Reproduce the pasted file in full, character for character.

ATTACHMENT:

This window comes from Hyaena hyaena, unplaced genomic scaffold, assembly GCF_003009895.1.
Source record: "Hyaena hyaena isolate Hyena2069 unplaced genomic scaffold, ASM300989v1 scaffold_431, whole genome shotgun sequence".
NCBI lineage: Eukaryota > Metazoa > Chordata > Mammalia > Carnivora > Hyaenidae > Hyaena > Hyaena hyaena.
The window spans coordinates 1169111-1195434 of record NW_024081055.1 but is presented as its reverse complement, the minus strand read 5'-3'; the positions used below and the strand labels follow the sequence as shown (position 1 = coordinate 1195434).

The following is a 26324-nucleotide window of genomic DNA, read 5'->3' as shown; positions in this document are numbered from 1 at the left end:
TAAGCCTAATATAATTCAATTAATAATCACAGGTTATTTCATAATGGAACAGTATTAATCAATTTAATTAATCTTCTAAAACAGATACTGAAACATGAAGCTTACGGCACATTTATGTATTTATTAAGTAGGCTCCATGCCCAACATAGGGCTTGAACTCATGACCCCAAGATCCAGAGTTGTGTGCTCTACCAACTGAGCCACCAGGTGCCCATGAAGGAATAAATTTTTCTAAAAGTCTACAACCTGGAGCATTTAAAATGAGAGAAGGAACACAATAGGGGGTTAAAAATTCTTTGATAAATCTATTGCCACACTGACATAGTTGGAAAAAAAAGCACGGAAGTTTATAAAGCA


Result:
This window comes from Hyaena hyaena, unplaced genomic scaffold, assembly GCF_003009895.1.
Source record: "Hyaena hyaena isolate Hyena2069 unplaced genomic scaffold, ASM300989v1 scaffold_431, whole genome shotgun sequence".
NCBI lineage: Eukaryota > Metazoa > Chordata > Mammalia > Carnivora > Hyaenidae > Hyaena > Hyaena hyaena.
The window spans coordinates 1169111-1195434 of record NW_024081055.1 but is presented as its reverse complement, the minus strand read 5'-3'; the positions used below and the strand labels follow the sequence as shown (position 1 = coordinate 1195434).

The following is a 26324-nucleotide window of genomic DNA, read 5'->3' as shown; positions in this document are numbered from 1 at the left end:
TAAGCCTAATATAATTCAATTAATAATCACAGGTTATTTCATAATGGAACAGTATTAATCAATTTAATTAATCTTCTAAAACAGATACTGAAACATGAAGCTTACGGCACATTTATGTATTTATTAAGTAGGCTCCATGCCCAACATAGGGCTTGAACTCATGACCCCAAGATCCAGAGTTGTGTGCTCTACCAACTGAGCCACCAGGTGCCCATGAAGGAATAAATTTTTCTAAAAGTCTACAACCTGGAGCATTTAAAATGAGAGAAGGAACACAATAGGGGGTTAAAAATTCTTTGATAAATCTATTGCCACACTGACATAGTTGGAAAAAAAAGCACGGAAGTTTATAAAGCA